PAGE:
Of Purgatory and Homage to the Dead

Mark Twain once reportedly said about a certain Henry James story, “Once you put it down you can’t pick it up again.” I can’t imagine which one he had in mind because I’m picking them up, all the time. Twain, too, whose stories I adore. But James was the undisputed Master, who with the fire of his genius knew how to transfigure everything he touched.

Today, I’m thinking especially of “The Altar of the Dead,” which possesses a special seasonal relevance on All Souls Day. To read it properly, of course, it helps to have a lively interest in death, which I have, so my literary tastes may strike some as a bit strange.

What’s it about? It’s a story of a man whose tender regard for friends, freshly departed, moves him to arrange an altar on which many candles are lit, to the memories he cherishes of all who have gone into the dark. Only one, however, has been excluded from the shrine of his devotion. That one wronged him long ago and in a most awful way; he cannot bring himself to honor that one’s memory.

Meanwhile, as the number of candles increases, he notices that a woman has begun coming around to offer her silent witness. Which, it turns out, is for the very one to whom he had refused admittance.

Ironic, that the light surrounding his dead should become, indirectly, illumination for hers! And, then, of course, there is this added dimension, casting light upon the whole relation between living and dead: the fact that while the woman too had been most cruelly wronged by the dead man, she nevertheless had managed to forgive him, which entitles him to such prayers for the dead as are symbolized by an altar ablaze with another man’s light.

Le Jour des Morts by William-Adolphe Bouguereau, c. 1860 [Private collection]
Le Jour des Morts by William-Adolphe Bouguereau, c. 1860 [Private collection]

And mightn’t this be precisely the direction in which we all must learn to move in order truly to celebrate the Feast of All Souls? Remember all those, we ask our dear Lord, who in your name will die. And while they’ve fallen short of heavenly reward, may our prayers their souls do purify.

To how many souls, I wonder, will that apply? Surely the number is legion. Why else would Pope Benedict XVI have ventured to tell us (in his wonderful book God and the World) that, so vital a doctrine is purgatory, so necessary a place in the hereafter, that if provision for it had not already been made by a just and merciful God, then we should simply have to go out and invent it ourselves:

for who would dare say of himself that he was able to stand directly before God? And yet we don’t want to be, to use an image from Scripture, “a pot that turned out wrong,” that has to be thrown away; we want to be able to be put right. Purgatory basically means that God can put the pieces back together again. That he can cleanse us in such a way that we are able to be with him and can stand here in the fullness of life.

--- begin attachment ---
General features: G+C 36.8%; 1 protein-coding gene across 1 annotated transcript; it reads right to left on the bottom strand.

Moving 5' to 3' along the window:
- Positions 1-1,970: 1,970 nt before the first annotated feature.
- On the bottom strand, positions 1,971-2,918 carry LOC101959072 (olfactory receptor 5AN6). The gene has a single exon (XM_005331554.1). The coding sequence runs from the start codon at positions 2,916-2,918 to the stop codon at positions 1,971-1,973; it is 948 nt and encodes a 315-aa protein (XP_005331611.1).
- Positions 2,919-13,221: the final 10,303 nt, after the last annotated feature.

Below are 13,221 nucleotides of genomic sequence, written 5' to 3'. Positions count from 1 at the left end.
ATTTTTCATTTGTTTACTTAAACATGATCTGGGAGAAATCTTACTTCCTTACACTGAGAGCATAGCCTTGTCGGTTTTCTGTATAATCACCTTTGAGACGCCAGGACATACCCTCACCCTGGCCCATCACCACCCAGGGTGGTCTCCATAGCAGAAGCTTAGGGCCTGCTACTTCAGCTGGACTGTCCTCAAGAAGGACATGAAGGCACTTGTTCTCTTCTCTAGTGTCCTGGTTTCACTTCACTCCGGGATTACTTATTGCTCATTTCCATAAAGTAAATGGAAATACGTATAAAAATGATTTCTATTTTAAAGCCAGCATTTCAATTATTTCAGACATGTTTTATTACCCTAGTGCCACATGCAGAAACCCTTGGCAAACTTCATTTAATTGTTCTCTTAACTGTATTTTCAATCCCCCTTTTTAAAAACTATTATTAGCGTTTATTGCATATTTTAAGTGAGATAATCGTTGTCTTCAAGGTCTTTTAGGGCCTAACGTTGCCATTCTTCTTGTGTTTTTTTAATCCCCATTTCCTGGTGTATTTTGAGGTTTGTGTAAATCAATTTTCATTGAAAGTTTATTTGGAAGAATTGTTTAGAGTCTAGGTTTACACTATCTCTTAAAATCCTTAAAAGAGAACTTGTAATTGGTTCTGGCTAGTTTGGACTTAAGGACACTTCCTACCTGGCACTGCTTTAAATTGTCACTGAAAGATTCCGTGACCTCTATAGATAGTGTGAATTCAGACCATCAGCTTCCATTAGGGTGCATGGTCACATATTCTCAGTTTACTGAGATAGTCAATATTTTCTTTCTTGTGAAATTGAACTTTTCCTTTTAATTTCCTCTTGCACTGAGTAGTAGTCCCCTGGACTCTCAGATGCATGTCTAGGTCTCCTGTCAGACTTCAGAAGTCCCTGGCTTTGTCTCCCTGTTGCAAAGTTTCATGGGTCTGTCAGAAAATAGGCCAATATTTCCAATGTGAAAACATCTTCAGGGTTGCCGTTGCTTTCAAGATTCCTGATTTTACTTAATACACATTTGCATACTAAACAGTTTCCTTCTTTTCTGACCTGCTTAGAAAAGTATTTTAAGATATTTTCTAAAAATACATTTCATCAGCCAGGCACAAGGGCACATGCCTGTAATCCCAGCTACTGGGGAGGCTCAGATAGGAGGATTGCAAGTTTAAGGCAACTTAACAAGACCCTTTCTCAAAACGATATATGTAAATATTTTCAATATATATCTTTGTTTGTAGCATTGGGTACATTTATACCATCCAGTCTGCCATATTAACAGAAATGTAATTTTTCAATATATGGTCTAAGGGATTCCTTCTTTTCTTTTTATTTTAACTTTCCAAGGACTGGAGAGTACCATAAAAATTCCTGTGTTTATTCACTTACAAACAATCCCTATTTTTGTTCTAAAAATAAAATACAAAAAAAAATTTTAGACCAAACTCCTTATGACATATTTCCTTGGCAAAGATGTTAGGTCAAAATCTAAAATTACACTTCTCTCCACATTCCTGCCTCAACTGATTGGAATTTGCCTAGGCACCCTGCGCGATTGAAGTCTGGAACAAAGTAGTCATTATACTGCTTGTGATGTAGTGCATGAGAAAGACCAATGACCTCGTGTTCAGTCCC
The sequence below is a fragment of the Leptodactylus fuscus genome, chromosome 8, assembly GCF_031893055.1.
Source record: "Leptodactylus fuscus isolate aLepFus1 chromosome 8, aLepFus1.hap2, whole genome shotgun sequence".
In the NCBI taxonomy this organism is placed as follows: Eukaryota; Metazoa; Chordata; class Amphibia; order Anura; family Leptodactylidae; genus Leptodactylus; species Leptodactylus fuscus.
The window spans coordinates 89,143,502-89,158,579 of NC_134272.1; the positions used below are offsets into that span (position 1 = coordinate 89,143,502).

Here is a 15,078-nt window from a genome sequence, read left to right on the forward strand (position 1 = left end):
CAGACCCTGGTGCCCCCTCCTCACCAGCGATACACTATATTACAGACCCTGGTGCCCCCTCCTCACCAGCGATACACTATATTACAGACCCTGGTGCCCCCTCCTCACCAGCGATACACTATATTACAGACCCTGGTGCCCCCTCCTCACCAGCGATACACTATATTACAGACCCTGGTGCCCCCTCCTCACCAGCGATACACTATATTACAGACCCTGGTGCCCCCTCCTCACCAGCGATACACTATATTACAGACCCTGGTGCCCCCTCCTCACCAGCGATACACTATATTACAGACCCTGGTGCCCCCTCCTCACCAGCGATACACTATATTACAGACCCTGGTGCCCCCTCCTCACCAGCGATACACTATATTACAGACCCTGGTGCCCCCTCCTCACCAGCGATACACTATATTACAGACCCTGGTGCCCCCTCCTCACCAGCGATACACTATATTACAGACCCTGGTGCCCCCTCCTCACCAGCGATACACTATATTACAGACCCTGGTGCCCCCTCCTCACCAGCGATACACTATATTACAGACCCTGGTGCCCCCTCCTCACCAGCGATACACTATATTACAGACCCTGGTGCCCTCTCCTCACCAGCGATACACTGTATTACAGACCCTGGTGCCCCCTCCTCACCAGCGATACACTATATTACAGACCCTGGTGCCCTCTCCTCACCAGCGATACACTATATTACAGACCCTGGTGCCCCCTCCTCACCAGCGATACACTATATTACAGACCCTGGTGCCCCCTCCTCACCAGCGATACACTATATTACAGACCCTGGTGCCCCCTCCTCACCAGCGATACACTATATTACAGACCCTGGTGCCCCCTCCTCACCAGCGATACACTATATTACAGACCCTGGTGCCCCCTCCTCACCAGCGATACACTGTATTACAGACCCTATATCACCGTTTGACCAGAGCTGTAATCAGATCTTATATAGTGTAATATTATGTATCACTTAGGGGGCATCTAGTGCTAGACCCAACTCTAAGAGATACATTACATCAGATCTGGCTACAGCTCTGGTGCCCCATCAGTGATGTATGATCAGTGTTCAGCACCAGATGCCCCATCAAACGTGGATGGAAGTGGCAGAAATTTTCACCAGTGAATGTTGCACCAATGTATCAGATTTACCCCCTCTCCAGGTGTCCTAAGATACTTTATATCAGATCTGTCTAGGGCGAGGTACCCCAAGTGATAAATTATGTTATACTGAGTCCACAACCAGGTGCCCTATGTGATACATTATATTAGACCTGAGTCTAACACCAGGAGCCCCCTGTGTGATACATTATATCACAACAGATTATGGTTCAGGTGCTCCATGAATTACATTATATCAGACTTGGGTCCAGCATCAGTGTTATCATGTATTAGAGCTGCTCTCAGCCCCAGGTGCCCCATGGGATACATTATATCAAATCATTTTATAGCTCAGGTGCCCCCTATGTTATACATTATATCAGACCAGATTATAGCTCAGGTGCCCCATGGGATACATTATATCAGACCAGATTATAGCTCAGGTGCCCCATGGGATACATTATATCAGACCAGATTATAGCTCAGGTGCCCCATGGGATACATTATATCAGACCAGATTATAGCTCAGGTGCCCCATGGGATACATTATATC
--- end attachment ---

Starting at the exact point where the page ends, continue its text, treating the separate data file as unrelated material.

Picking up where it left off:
Purgatory is not an optional extra, in other words, a sort of detachable porch whose use is wholly unnecessary to the operation of the house. It is not, to use an automotive image, a fifth wheel, but rather an essential part if the car is to get where it’s going. Which, if your destination is Heaven, means the whole point of the drive becomes that of not ending up in a ditch along the way.

So why not think of purgatory as a rest area on the outskirts of that city where lodging awaits the weary traveler? Especially, of course, if the occupants in the car are not quite ready to be received.

Yes, it will involve a kind of suffering, but one that, in an odd way, we desire. Like the resolute soul of Cato in Dante’s Divine Comedy who urges the Pilgrim/Poet to get on with things so that he can pass, finally, through the refining fire. Chewing the fat with some Florentine musician when one might actually be hastening up the mountain. . .what a waste of good purgatorial time.

“Purgatory,” Hans Urs von Balthasar tells us, “is perhaps the deepest but also the most blissful kind of suffering. The terrible torture of having to settle now all the things we have dreaded a whole life long. The doors we have frantically held shut are now torn open. But all the while this knowledge: now for the first time I will be able to do it – that ultimate thing in me, that total thing. Now I can feel my wings growing; now I am fully becoming myself.”

It is no easy thing to become the best version of yourself. It may require so great a self-emptying that time itself will need to be extended into eternity. How else are we to assume the full stature of Jesus Christ? The value of going there, Benedict reminds us, is that the experience “strips off from one person what is unbearable and from another the inability to bear certain things, so that to each of them a pure heart is revealed, and we can see that we all belong together in one enormous symphony of being.”

And what better way is there to carry my neighbor’s burden than to bear it – through prayers, vicarious suffering – even when he is dead?

Regis Martin is Professor of Theology and Faculty Associate with the Veritas Center for Ethics in Public Life at Franciscan University of Steubenville. Author of a half-dozen books, including, most recently, Witness to Wonder: The World of Catholic Sacrament. He lives in Wintersville, Ohio with his wife and ten children.